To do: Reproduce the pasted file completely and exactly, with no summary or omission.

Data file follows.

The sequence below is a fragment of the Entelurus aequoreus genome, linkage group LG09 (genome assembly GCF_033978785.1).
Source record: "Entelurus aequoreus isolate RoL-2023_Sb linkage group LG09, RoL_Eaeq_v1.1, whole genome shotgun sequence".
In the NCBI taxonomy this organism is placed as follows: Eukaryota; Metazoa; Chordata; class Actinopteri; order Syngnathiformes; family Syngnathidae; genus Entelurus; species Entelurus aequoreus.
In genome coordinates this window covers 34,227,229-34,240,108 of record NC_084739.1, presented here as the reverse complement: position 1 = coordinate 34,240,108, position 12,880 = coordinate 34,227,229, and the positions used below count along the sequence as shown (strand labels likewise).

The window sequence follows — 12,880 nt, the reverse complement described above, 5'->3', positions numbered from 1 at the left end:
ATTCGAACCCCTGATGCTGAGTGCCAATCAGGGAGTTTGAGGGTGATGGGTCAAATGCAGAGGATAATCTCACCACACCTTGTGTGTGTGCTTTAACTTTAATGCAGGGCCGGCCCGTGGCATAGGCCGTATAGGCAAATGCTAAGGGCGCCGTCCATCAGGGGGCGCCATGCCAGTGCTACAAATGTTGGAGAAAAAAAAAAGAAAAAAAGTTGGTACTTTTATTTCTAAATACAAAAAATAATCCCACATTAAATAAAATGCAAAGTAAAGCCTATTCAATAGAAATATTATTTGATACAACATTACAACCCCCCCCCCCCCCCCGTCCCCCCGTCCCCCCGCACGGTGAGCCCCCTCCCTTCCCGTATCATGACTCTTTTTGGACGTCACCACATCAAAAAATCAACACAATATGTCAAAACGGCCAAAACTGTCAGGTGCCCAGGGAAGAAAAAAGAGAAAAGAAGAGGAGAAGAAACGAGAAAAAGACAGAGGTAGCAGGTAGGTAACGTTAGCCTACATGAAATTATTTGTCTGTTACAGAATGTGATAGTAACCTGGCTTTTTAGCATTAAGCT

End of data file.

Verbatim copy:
The sequence below is a fragment of the Entelurus aequoreus genome, linkage group LG09 (genome assembly GCF_033978785.1).
Source record: "Entelurus aequoreus isolate RoL-2023_Sb linkage group LG09, RoL_Eaeq_v1.1, whole genome shotgun sequence".
In the NCBI taxonomy this organism is placed as follows: Eukaryota; Metazoa; Chordata; class Actinopteri; order Syngnathiformes; family Syngnathidae; genus Entelurus; species Entelurus aequoreus.
In genome coordinates this window covers 34,227,229-34,240,108 of record NC_084739.1, presented here as the reverse complement: position 1 = coordinate 34,240,108, position 12,880 = coordinate 34,227,229, and the positions used below count along the sequence as shown (strand labels likewise).

The window sequence follows — 12,880 nt, the reverse complement described above, 5'->3', positions numbered from 1 at the left end:
ATTCGAACCCCTGATGCTGAGTGCCAATCAGGGAGTTTGAGGGTGATGGGTCAAATGCAGAGGATAATCTCACCACACCTTGTGTGTGTGCTTTAACTTTAATGCAGGGCCGGCCCGTGGCATAGGCCGTATAGGCAAATGCTAAGGGCGCCGTCCATCAGGGGGCGCCATGCCAGTGCTACAAATGTTGGAGAAAAAAAAAAGAAAAAAAGTTGGTACTTTTATTTCTAAATACAAAAAATAATCCCACATTAAATAAAATGCAAAGTAAAGCCTATTCAATAGAAATATTATTTGATACAACATTACAACCCCCCCCCCCCCCCCGTCCCCCCGTCCCCCCGCACGGTGAGCCCCCTCCCTTCCCGTATCATGACTCTTTTTGGACGTCACCACATCAAAAAATCAACACAATATGTCAAAACGGCCAAAACTGTCAGGTGCCCAGGGAAGAAAAAAGAGAAAAGAAGAGGAGAAGAAACGAGAAAAAGACAGAGGTAGCAGGTAGGTAACGTTAGCCTACATGAAATTATTTGTCTGTTACAGAATGTGATAGTAACCTGGCTTTTTAGCATTAAGCT